Memorial Day Memories: Kelly’s Heroes
I think I’ve seen Kelly’s Heroes (1970) about a half-dozen times now, and since broadened my definition of what it represents. It feels like a 60s movie despite being set during World War II, and every character is anti-authority, as well as contrary to the typical soldier you might find in a traditional war movie. The whole thing is about Clint Eastwood and his pals robbing a bank, making off with the dough, and putting one over on the American army, as well as the war in general. This movie is satirical in nature, and fits in with counter-culture movies like MASH (1970). Every character in Kelly’s Heroes would fit in perfectly with Hawkeye.
The anti-war sentiments are all over the place in Kelly’s Heroes. The troop of soldiers we follow are not your typical soldiers. They don’t care for the war at all, and everybody they meet, even the Germans, seems to feel the same way. By the end of the movie, Clint Eastwood and his pals team up with a German to steal gold from an abandoned bank in the middle of a wartorn city. Nevermind their duty, because these “heroes” are more interested in the money, and you can see the influence of the 60s in every scene, from the soundtrack to the dialogue.
The movie emphasizes how it is counter-culture to almost everything. Caroll O’Connor is there to shout to high heaven, like he would later do in All in the Family, and portrays an overbearing, idiotic General, the perfect parody of the real thing. Telly Savalas is there to be extremely condescending, and Clint Eastwood joins in with a his cool man schtick.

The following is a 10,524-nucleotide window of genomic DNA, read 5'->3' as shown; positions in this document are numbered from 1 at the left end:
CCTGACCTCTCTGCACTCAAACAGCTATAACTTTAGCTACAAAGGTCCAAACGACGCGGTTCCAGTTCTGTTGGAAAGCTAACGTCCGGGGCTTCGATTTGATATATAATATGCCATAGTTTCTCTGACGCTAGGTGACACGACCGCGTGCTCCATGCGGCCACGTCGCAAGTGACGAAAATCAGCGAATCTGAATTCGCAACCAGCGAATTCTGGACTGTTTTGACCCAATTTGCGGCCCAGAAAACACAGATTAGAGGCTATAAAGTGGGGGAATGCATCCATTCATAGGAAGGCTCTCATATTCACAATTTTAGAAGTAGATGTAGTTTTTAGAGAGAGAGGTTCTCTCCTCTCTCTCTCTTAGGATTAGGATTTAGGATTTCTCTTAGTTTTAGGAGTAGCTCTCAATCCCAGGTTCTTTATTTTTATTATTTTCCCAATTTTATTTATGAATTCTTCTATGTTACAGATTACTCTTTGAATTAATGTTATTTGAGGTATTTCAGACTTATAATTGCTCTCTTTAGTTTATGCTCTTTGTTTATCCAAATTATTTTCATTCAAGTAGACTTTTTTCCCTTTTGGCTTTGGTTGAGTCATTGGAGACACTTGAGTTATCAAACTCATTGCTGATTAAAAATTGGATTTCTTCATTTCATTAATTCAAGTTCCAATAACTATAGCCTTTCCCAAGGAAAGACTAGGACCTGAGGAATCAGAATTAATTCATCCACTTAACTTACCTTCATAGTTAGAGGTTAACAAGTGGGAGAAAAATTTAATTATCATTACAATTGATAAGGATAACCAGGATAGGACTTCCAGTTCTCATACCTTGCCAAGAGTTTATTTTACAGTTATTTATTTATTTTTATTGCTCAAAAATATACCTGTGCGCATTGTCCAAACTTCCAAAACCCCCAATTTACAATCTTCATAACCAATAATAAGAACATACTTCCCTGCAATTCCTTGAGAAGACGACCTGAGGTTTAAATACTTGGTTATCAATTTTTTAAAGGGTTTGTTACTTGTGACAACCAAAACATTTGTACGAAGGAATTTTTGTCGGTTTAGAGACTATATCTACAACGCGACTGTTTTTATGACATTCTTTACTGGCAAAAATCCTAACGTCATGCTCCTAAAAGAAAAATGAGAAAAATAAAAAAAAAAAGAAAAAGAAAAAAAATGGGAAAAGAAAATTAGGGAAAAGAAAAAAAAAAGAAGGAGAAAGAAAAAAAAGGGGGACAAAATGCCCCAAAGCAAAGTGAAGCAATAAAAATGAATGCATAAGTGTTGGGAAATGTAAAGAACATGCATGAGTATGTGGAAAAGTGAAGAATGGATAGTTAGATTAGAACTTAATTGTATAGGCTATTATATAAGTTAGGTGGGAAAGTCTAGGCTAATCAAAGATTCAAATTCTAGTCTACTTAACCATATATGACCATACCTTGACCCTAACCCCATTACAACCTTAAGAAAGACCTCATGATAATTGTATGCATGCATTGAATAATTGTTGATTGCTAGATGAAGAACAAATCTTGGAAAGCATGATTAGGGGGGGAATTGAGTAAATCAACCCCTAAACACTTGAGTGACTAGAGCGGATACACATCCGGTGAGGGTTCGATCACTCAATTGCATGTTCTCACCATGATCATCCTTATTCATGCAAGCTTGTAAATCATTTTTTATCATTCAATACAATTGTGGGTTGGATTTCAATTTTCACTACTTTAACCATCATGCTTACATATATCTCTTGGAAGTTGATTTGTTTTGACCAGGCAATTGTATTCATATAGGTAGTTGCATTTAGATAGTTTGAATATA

This movie is always on television around Memorial Day, and doesn’t have a serious bone anywhere to be found. It is light and people like it. I think the best part is toward the end when Clint Eastwood and his pals are walking down the street after besting two clumsy German tanks. Eastwood, Salavas and Sutherland walk in unison, parodying Eastwood’s earlier Western favorite, The Good, the Bad and the Ugly. They are anti-heroes straight out of that movie. The music even borrows the melody from The Good, the Bad, and the Ugly. In fact, most of the music sings of 60s peace and love, like that of Hank Williams and the Mike Curb Congregation.
I was reading reviews of this movie, and some have noted that this movie is “almost” a parody or a comedy. Say what? It is a parody. It is not serious. It is funny and absurd on purpose. It makes fun of the military and tells them to go stick it. “Burning Bridges” by the Mike Curb Congregation has an odd set of lyrics for a war movie, but it captures the rebellious nature of the characters, as they betray the American army for selfish gain. That’s okay though, because nobody really gets hurt. The movie poster celebrates this anarchist nature, as the troop smiles about successfully pulling off a robbery and a con, and it parodies the famous American painting, the Spirit of ’76.
Overall, this movie is meant to be light fare, and not taken seriously. The tanks aren’t even accurate, and the characters are over-the-top on purpose. Donald Sutherland’s accent may be annoying, but I think his performance fits in with the rebellious tone of this movie. You’ve got to wonder where Clint Eastwood and his pals transported all that gold, and what they did with it. Didn’t they keep track of that sort of thing? Aren’t gold bars serialized? Nevermind details like that, because the only important thing is to show them sticking it to the Man.